43 brown snake eggs have been discovered in a school sandpit on NSW's mid-north coast.
Wildlife volunteers were called to the school after a child noticed some mysterious looking eggs while playing in the pit.
After three days of digging at the Laurieton school the wildlife team discovered seven nests and a total of 43 eggs from the extremely venomous snake.
Yvette Attleir, a Fawna Wildlife Rescue Volunteer, said: 'Even when they are newly-hatched, brown snakes can still be very dangerous to humans.
'The venom is not quite as potent as it would be in an adult snake, but if a child was bitten then they would have to go straight to hospital.'
The Fawna Wildlife volunteer believes the nests and eggs could have all been laid by a single brown snake, claiming the snake could have snuck into the sandpit after it was constructed.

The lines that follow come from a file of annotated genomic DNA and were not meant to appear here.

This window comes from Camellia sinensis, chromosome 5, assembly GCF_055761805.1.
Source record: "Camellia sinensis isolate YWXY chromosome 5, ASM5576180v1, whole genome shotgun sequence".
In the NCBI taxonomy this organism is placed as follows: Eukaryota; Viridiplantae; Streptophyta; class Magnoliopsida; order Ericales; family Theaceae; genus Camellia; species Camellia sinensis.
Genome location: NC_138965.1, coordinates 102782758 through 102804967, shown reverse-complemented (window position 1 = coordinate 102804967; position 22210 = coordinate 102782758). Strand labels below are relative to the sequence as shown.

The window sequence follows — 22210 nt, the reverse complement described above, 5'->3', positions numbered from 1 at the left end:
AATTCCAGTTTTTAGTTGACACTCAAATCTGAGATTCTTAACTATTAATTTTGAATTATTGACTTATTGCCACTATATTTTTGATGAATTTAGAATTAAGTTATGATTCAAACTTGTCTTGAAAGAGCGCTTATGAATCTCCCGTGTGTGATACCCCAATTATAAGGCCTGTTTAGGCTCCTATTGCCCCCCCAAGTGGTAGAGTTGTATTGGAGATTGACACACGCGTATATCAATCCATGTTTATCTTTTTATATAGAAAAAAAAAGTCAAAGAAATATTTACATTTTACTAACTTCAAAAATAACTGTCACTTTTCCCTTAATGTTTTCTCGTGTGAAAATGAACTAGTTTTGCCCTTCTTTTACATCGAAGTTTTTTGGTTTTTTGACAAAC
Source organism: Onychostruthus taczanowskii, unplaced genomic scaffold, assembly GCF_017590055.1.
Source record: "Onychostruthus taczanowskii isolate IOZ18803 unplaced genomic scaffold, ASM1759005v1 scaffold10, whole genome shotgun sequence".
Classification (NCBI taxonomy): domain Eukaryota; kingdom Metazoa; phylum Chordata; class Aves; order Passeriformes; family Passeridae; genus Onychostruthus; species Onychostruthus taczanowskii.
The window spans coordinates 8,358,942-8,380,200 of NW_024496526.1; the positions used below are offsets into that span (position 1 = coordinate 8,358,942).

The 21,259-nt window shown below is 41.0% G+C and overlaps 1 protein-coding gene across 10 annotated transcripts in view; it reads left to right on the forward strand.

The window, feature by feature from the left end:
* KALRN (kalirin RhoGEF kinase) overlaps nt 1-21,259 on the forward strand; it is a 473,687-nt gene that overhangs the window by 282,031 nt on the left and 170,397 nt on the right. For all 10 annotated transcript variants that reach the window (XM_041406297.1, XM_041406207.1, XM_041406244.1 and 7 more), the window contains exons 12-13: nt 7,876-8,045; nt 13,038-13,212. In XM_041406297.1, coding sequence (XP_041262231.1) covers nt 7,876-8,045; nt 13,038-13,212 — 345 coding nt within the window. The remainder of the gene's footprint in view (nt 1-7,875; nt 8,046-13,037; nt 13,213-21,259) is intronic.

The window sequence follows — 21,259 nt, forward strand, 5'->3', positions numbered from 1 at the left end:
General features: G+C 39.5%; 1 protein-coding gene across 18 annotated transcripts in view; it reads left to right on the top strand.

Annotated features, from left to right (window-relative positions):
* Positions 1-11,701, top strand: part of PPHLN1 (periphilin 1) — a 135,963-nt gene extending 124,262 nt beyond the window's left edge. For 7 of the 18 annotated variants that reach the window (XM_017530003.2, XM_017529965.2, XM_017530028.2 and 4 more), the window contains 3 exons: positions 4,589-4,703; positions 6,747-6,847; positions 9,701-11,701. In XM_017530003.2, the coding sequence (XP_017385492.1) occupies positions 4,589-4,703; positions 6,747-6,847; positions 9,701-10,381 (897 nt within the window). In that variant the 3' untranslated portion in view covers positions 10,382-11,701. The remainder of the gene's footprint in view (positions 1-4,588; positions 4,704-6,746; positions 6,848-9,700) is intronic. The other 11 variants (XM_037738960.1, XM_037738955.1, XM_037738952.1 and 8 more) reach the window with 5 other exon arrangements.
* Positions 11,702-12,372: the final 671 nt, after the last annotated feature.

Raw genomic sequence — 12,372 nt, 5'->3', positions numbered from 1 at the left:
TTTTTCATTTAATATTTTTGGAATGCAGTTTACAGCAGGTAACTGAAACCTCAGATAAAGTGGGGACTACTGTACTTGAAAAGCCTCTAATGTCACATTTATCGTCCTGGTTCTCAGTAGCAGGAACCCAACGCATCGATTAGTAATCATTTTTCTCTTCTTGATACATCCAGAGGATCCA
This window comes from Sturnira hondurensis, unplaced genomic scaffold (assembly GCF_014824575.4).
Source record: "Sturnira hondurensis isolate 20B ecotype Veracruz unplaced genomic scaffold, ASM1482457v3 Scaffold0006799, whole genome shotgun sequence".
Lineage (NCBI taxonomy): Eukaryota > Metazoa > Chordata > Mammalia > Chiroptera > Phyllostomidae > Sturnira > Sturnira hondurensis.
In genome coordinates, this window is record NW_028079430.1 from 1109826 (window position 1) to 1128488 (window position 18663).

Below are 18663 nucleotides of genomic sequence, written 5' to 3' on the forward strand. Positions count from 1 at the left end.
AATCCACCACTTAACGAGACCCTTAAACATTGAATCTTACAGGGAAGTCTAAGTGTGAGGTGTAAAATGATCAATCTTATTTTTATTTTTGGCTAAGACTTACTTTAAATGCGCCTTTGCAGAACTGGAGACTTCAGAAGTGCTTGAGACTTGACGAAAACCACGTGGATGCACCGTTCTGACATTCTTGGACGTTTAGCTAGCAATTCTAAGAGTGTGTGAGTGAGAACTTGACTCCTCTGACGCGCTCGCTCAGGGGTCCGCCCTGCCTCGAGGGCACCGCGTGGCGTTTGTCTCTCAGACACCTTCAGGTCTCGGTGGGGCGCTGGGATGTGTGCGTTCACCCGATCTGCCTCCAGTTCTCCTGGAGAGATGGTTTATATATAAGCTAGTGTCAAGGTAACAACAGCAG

'The sand was still fresh and loose and would have provided the perfect place for snakes to regulate the eggs due to the temperature,' she said. 'The pit also backs on to a reserve so it would have looked like the perfect nesting place for the snake.'
Despite the shocking find, Attleir claims that nearby residents should not be concerned.
'We live in an area where we are surrounded by a lot of nature, which is wonderful,' she explained. 'Dealing with nature is a natural part of life here.'
She added that the eggs were carefully and safely removed.
This article originally appeared on New Idea.